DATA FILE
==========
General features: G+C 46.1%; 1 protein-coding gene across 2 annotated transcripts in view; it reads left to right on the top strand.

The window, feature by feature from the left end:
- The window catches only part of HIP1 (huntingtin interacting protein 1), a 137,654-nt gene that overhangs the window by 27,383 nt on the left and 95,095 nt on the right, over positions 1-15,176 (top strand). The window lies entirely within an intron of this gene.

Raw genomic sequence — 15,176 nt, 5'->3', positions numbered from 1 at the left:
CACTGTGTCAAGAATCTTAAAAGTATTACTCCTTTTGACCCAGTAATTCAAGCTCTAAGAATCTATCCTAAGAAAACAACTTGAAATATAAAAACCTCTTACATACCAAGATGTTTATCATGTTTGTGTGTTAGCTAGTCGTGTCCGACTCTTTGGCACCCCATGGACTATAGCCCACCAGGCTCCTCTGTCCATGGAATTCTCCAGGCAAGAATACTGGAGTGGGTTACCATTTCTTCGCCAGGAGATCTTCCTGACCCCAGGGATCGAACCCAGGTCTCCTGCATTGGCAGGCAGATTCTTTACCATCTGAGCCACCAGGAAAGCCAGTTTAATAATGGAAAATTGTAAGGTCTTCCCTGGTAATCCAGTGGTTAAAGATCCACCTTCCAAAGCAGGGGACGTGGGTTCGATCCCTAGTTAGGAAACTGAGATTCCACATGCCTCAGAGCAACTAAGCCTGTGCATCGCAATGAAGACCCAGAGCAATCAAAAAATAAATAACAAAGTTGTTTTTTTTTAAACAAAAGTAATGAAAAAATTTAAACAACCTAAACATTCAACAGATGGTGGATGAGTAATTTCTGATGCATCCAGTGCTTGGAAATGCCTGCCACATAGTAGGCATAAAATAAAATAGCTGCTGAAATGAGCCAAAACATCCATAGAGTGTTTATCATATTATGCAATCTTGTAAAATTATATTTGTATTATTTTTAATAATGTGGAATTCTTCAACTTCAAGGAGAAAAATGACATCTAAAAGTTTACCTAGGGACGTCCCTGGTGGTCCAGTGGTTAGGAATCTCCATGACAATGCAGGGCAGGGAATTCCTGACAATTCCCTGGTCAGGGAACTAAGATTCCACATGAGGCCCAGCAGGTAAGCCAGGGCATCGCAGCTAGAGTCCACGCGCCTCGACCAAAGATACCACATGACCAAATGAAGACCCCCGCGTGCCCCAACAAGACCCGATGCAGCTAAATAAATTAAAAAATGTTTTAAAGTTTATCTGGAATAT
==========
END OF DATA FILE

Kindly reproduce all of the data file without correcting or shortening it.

General features: G+C 46.1%; 1 protein-coding gene across 2 annotated transcripts in view; it reads left to right on the top strand.

The window, feature by feature from the left end:
- The window catches only part of HIP1 (huntingtin interacting protein 1), a 137,654-nt gene that overhangs the window by 27,383 nt on the left and 95,095 nt on the right, over positions 1-15,176 (top strand). The window lies entirely within an intron of this gene.

Raw genomic sequence — 15,176 nt, 5'->3', positions numbered from 1 at the left:
CACTGTGTCAAGAATCTTAAAAGTATTACTCCTTTTGACCCAGTAATTCAAGCTCTAAGAATCTATCCTAAGAAAACAACTTGAAATATAAAAACCTCTTACATACCAAGATGTTTATCATGTTTGTGTGTTAGCTAGTCGTGTCCGACTCTTTGGCACCCCATGGACTATAGCCCACCAGGCTCCTCTGTCCATGGAATTCTCCAGGCAAGAATACTGGAGTGGGTTACCATTTCTTCGCCAGGAGATCTTCCTGACCCCAGGGATCGAACCCAGGTCTCCTGCATTGGCAGGCAGATTCTTTACCATCTGAGCCACCAGGAAAGCCAGTTTAATAATGGAAAATTGTAAGGTCTTCCCTGGTAATCCAGTGGTTAAAGATCCACCTTCCAAAGCAGGGGACGTGGGTTCGATCCCTAGTTAGGAAACTGAGATTCCACATGCCTCAGAGCAACTAAGCCTGTGCATCGCAATGAAGACCCAGAGCAATCAAAAAATAAATAACAAAGTTGTTTTTTTTTAAACAAAAGTAATGAAAAAATTTAAACAACCTAAACATTCAACAGATGGTGGATGAGTAATTTCTGATGCATCCAGTGCTTGGAAATGCCTGCCACATAGTAGGCATAAAATAAAATAGCTGCTGAAATGAGCCAAAACATCCATAGAGTGTTTATCATATTATGCAATCTTGTAAAATTATATTTGTATTATTTTTAATAATGTGGAATTCTTCAACTTCAAGGAGAAAAATGACATCTAAAAGTTTACCTAGGGACGTCCCTGGTGGTCCAGTGGTTAGGAATCTCCATGACAATGCAGGGCAGGGAATTCCTGACAATTCCCTGGTCAGGGAACTAAGATTCCACATGAGGCCCAGCAGGTAAGCCAGGGCATCGCAGCTAGAGTCCACGCGCCTCGACCAAAGATACCACATGACCAAATGAAGACCCCCGCGTGCCCCAACAAGACCCGATGCAGCTAAATAAATTAAAAAATGTTTTAAAGTTTATCTGGAATAT